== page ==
As I entered the Emerald Chinese Seafood Restaurant, I was greeted by a beaming gentleman. I told him I had an appointment with Chuck.
“Chuck, the manager.”
“Oh, you mean Check.”
“Check? How do you spell that?”
“C -h - e - c - k. Please have a seat, and I’ll go get Check for you.”
The spacious restaurant seated 400. A bank of fish tanks filled with crabs, lobsters, and fish that diners can select for their meals covered one wall.
Check Ng welcomed me and directed me to the far end of the restaurant, where a bustle of activity was underway. People, all Chinese, were flinging fresh linens onto tables and setting down plates, napkins, chopsticks, and soup spoons. Others brought bowls of soup and large platters of food for the staff meal. Five or six tables filled with hungry employees.
Ng entreated me to join him at a table with five other men. The men were chefs, and none spoke English well.
From Ng I learned that the restaurant had been in business for 11 years. “The location is, uh, okay,” he said. “The major owner of the restaurant also owned the property too. And first they bought the land and built the building in ’92. At that time, they had the space for it, and they had a really nice chef, but the chef is already passed away. So they think it is a good idea to open a Hong Kong–style restaurant, because at that time there weren’t many good dim sum restaurants. So everything just happened. We had the space, we had the people.”
The restaurant employed between 60 and 70 people. Half of these were women, who primarily worked the front of the house. “We, most of us, are middle-aged,” Ng said, “about 40 or 50 years old.” They gathered as a staff twice a day for meals, once for each shift.
Ng described our meal. “The soup is our vegetable soup. That’s supposed to be good for your body. You know, Chinese is healthy, believe in balance. So if you have a fever or…you know, this soup can cool you down. Things like that. Once in a while you can drink it to balance your body. It’s a very good, a very popular soup. This is a roast duck left over from the lunch. You know, if we have a couple of ducks left over, we cannot sell them. And here is fish, flounder fish. Steamed beef.” There was also a large platter heaped with “pork, Napa, carrots, potatoes.” One of the gentlemen who didn’t speak Chinese told me it was called Fiery Feast.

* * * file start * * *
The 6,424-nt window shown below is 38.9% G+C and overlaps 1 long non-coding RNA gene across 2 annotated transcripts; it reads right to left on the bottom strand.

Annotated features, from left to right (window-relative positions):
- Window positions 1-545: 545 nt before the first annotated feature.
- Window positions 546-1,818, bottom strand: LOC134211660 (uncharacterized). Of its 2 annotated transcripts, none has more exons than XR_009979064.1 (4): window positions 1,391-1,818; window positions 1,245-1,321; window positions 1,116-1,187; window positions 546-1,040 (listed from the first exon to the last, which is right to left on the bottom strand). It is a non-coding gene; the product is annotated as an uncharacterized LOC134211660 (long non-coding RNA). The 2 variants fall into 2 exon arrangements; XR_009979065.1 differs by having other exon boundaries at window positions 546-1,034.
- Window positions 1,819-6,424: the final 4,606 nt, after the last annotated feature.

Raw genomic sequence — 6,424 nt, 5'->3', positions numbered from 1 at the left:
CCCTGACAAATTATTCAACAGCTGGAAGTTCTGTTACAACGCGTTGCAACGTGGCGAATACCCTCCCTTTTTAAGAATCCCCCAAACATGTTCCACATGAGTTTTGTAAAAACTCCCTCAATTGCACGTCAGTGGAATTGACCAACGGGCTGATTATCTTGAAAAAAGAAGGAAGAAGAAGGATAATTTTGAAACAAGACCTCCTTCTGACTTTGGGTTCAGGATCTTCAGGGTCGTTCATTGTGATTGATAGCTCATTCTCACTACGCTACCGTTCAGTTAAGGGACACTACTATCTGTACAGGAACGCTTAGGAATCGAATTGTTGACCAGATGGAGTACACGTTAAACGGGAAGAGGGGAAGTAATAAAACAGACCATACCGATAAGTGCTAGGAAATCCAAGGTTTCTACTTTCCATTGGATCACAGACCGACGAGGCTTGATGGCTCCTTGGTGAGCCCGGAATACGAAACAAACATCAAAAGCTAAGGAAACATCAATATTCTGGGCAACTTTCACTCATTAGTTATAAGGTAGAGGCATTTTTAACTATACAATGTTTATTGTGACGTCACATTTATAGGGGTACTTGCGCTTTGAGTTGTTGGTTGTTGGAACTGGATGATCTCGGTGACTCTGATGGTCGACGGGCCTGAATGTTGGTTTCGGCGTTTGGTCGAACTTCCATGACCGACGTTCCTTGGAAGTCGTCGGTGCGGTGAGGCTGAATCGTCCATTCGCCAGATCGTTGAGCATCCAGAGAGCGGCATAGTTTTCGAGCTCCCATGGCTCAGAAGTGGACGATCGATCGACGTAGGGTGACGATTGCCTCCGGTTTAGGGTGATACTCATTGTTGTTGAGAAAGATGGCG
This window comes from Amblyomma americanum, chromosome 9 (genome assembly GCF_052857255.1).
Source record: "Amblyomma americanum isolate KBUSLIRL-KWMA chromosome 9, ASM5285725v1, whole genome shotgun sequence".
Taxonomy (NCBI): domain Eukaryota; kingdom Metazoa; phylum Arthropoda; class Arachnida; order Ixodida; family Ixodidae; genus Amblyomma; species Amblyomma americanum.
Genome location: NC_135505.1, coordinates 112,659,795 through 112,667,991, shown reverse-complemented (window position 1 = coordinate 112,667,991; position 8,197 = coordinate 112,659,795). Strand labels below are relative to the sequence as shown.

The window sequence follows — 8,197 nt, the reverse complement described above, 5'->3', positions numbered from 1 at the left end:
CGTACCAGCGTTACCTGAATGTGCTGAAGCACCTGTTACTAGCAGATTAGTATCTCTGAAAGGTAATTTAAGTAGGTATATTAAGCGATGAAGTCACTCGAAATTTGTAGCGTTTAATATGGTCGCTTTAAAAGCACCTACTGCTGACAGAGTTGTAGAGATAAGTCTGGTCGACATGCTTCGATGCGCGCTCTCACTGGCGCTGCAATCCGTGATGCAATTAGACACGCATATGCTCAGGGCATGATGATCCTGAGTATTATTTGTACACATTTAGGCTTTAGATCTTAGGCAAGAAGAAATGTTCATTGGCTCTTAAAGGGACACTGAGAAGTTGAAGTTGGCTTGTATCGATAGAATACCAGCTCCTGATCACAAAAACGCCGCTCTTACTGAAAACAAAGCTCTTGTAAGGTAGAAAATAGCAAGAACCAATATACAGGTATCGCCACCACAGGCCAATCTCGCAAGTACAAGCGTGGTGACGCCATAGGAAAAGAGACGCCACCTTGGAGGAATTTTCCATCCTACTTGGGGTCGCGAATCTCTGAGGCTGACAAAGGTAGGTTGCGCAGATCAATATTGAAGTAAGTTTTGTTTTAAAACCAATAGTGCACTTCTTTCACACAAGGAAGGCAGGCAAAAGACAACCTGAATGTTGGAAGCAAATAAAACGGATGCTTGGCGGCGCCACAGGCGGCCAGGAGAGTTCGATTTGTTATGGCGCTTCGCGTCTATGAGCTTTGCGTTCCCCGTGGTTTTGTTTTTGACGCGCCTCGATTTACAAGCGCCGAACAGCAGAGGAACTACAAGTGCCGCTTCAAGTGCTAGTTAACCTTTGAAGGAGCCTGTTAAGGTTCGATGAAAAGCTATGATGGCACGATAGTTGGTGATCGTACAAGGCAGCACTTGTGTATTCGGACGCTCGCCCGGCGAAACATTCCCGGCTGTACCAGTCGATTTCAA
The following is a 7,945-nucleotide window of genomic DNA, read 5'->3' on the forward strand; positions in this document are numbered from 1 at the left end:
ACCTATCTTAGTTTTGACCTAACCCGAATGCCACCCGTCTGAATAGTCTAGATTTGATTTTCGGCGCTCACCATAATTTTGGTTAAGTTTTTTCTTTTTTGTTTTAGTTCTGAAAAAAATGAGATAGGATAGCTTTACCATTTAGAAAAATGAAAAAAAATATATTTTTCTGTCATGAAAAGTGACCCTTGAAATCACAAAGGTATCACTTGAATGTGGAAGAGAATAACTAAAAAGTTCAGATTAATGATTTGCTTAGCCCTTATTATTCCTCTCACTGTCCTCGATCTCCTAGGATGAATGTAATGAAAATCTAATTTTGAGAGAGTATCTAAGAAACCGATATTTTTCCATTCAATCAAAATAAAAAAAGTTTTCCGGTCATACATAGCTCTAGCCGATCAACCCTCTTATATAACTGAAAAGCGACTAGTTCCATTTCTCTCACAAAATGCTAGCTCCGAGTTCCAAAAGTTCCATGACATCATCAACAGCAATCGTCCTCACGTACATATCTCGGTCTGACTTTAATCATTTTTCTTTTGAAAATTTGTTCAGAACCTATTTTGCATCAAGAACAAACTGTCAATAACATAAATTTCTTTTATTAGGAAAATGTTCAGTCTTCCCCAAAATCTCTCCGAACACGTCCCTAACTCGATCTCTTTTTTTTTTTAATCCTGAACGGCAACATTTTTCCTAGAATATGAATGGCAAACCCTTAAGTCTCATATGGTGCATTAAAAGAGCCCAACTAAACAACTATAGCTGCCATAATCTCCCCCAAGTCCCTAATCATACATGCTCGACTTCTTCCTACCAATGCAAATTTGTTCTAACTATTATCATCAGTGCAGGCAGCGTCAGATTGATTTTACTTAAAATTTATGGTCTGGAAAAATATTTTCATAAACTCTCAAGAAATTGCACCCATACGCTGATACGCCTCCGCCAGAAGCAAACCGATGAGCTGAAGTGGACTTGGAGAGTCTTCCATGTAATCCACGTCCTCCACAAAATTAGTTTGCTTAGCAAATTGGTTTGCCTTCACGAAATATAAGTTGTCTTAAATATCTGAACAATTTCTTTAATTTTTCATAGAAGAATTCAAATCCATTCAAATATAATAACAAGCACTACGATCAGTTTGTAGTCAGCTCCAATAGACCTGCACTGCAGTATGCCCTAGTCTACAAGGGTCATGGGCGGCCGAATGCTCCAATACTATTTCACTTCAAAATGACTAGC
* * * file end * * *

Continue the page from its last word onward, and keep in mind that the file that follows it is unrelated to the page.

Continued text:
Generally the staff meal consisted of “basically three dishes and one soup,” Ng said. “We have a couple of chefs sponsor the employees’ lunch and dinner. They have to figure out the menu for that day. That’s part of their job.” Responsibility for staff meals rotated among chefs.
“Usually we don’t eat dessert during our dinner,” Ng said. “Occasionally, some of the employees go to get dessert to share with everybody, but it’s extra, not provided. Some employees, maybe they have a special day, they like to treat the other coworkers. Very often when we have dessert, somebody brings it.”